Tuesday, December 15, 2009

Recovering From Recovery.gov

COLUMN NOTES: In reality, I found a lot of information on this site. But it only brought up about 1000 more questions so I just decided to have a little fun with it. It did generate several comments on the newspaper's website though which you can read here.

HARBESON: The bumpy road to Recovery.gov

In my continuing effort to help my readers learn about government, I often get myself into really scary situations. Last week, when I read that entire government-issued press release and found myself deep within the bowels of the Indiana Code, was only the latest example of how far I’m willing to go.

Fortunately, after a nice long shower and a bit of debriefing with the son-in-law, I was able to come out of that experience feeling strong. As a matter of fact, I felt especially full of courage this week. Son-in-law apparently agrees, because he did confirm that I was full of it.

Anyway, I felt so good that I decided it was time to tackle the big one. Of course, I’m referring to Recovery.gov, the Web site that lists in detail everything you never wanted to know about the federal stimulus plan.

I was a bit leery about doing this though. I heard reports of people visiting the site who soon became so overloaded with detail that they just ran away screaming, never again to utter a single coherent word of complaint about the federal stimulus funds.

Yes, it is a scary Web site. The first thing I noticed upon entering was lots of numbers — ID numbers, award numbers, code numbers, order numbers and numbers referring to the other numbers.

Oh, and of course plenty of “dollars awarded” numbers. I suspect the dollars awarded are what scares most people away because hardly any of us learned to count that high in math class.

The site has so many numbers, there’s a special link called Clarification of Codes just to, well, clarify the codes. I bravely opened the huge “Clarification of Codes” page and it sent shivers up my spine.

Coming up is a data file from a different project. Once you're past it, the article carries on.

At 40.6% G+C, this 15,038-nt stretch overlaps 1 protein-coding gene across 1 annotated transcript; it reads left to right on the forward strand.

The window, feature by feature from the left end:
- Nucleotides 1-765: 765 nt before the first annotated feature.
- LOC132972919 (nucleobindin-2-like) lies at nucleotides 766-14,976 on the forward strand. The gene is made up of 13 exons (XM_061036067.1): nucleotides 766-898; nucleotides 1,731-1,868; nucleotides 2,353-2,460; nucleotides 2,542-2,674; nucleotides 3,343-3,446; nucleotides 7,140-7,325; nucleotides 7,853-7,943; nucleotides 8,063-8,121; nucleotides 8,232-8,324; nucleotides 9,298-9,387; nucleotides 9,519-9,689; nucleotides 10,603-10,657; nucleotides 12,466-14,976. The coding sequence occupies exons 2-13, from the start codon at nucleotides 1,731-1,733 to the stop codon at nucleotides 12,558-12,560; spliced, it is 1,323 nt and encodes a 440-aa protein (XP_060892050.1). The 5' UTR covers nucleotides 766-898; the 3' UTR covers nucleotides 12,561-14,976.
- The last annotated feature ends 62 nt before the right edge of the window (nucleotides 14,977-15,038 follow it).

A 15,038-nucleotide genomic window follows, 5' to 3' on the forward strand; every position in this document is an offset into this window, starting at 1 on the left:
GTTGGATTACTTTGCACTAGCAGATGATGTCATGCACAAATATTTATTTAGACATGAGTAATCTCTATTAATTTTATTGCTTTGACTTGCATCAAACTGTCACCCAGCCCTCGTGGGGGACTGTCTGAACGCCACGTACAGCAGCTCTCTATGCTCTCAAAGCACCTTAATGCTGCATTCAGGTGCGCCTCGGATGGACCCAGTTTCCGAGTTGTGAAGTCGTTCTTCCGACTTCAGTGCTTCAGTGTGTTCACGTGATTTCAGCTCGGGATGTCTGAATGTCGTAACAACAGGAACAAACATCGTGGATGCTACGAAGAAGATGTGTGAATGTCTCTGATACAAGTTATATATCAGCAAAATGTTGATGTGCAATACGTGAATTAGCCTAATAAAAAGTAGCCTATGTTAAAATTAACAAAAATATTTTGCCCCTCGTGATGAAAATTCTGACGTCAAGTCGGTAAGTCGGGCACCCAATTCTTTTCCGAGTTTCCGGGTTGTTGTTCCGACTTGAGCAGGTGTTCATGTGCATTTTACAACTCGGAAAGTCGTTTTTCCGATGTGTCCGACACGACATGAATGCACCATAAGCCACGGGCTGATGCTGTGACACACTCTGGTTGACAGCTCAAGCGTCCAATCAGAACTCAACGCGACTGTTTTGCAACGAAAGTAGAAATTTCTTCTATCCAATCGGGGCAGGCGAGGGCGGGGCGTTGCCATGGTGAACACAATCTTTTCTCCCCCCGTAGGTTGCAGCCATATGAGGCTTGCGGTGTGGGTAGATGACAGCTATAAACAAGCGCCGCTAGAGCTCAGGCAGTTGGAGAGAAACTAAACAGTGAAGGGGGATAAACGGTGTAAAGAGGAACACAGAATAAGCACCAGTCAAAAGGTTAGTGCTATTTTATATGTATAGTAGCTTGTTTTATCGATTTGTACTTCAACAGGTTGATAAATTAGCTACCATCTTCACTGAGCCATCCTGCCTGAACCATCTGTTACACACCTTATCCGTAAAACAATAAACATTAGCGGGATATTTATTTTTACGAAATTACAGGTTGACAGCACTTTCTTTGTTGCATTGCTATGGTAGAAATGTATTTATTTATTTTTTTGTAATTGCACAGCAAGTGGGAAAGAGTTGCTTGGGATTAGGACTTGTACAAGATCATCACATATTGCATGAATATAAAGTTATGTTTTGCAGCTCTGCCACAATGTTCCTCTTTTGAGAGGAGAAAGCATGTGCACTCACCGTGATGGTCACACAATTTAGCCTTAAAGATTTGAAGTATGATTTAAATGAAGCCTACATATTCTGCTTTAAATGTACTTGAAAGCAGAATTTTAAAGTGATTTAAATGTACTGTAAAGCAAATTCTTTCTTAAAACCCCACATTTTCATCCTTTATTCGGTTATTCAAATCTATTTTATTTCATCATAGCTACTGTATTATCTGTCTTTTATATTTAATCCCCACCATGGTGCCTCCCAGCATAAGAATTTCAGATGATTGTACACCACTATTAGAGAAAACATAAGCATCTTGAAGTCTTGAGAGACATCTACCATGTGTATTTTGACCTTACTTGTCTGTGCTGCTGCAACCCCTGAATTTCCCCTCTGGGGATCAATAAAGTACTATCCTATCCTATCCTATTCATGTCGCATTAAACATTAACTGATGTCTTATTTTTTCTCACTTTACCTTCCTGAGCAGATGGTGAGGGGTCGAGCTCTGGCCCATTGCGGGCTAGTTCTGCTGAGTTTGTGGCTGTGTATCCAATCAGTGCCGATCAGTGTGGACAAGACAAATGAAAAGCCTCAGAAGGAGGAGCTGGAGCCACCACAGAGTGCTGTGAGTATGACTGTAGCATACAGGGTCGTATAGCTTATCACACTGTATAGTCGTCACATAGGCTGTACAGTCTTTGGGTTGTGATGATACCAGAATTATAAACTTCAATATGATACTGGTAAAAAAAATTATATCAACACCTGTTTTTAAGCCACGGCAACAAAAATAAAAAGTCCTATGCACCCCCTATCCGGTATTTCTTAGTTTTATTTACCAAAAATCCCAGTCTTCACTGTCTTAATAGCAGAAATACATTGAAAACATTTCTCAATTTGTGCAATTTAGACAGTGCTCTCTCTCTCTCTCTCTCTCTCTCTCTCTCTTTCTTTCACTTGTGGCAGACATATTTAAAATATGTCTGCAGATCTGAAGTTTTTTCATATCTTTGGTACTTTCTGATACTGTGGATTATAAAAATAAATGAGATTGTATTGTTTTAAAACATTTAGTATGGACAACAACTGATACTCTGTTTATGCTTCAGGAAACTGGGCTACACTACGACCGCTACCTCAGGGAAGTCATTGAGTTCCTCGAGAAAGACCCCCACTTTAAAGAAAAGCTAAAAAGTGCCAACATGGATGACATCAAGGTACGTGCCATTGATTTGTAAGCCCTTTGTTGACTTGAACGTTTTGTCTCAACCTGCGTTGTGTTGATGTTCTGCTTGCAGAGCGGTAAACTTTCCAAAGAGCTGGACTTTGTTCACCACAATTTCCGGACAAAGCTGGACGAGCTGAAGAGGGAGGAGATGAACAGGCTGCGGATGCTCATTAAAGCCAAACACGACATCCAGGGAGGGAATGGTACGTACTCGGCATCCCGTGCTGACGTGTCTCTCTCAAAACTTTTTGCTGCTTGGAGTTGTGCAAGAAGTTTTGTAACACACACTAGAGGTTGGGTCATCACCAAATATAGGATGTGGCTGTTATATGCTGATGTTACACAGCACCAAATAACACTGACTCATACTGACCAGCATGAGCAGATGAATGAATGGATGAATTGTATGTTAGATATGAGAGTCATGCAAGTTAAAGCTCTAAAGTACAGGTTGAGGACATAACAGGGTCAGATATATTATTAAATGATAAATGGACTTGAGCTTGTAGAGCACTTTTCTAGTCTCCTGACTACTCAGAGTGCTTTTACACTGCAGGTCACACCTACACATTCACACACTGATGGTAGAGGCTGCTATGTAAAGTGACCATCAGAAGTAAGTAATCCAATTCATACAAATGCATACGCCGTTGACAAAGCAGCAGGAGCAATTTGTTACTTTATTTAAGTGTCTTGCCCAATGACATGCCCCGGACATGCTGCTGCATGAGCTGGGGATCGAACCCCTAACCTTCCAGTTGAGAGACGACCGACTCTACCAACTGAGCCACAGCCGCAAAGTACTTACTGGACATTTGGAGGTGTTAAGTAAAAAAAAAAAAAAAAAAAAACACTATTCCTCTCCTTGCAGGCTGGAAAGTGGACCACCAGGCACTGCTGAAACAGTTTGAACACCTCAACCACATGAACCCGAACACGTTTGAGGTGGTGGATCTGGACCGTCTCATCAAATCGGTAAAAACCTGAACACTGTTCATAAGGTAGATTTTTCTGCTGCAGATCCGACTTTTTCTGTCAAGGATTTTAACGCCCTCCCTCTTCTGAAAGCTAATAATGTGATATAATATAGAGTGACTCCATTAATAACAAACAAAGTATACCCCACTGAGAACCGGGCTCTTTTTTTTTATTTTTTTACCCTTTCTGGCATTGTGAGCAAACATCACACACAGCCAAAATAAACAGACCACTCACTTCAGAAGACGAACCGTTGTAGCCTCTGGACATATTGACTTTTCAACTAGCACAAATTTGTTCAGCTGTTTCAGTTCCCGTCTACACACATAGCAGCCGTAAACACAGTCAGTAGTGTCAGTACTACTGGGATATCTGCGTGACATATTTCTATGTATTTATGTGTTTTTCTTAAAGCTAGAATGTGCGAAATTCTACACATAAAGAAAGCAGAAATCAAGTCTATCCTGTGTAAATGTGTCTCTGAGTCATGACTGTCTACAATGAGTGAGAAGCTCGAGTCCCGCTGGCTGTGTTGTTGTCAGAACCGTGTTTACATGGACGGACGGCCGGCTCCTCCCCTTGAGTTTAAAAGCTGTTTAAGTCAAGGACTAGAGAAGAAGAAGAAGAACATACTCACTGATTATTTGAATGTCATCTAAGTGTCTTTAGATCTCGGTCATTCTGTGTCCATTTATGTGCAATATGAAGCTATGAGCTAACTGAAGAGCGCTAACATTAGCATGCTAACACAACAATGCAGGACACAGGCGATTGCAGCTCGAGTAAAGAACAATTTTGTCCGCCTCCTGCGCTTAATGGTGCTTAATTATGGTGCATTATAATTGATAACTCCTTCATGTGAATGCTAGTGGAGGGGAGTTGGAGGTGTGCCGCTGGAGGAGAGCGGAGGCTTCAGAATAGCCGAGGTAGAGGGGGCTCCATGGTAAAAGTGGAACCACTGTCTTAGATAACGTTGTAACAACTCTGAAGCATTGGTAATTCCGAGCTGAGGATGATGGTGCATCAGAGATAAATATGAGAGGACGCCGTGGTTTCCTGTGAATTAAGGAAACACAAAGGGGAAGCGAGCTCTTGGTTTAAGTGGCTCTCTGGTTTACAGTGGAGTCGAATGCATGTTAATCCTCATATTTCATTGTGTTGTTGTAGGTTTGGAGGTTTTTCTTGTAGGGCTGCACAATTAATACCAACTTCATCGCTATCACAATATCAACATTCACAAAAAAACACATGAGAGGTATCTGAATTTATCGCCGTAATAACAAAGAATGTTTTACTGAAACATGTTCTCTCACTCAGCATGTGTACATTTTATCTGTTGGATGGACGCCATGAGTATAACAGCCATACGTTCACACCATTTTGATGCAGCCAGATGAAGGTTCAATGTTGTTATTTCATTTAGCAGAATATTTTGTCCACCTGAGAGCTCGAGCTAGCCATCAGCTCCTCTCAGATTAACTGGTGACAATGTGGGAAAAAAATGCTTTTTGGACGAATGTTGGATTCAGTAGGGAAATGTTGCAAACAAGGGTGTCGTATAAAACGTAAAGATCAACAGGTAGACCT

I decided that maybe I really didn’t need to read up on the meaning of phrases like “IDV Procurement Instrument ID.” I hope you don’t think less of me.

I will say that there was one particularly pleasing part of this page which was the pronouncement of the phrase, “Principal Place of Performance.” But that’s only because I like alliteration.

I was about to just give up gathering anything useful for this column when I saw an interesting link at the top of the page. It was a link to the Google Translate page.

Yes! I knew Google could rescue me because Google always helps me out of sticky situations when I need information. So I clicked the link.

Once on the Google translator, though, I immediately became confused again. Oh sure, I had many languages I could click on for the “translate from” field, but all I could see were actual meaningful languages developed from humans throughout history. I looked down the list at least five times and could not find the selection I was looking for. “Government Gobbledygook” was simply not there.

I do not understand that at all. I mean, they had languages like Estonian and Swahili; Maltese and Persian. Oy vey, they even had Yiddish! I hate to kvetch but that really takes some chutzpah not to include Government Gobbledygook, doesn’t’ it?

Maybe the site was just broken that day.

I was ready to leave Recovery.gov, but I felt responsible for sharing something useful in this column, so I took one more look and saw a tab titled “Where is the Money Going.” Now, of course I didn’t fall for that one. I knew that if I clicked on that link, I’d get sent down a big black hole.

Listen, I’m willing to do a lot for you people, but I’m not going to go that far.

Sellersburg resident Debbie Harbeson is slowly recovering from her Recovery.gov research ordeal. She hopes to be back to her old self next week.

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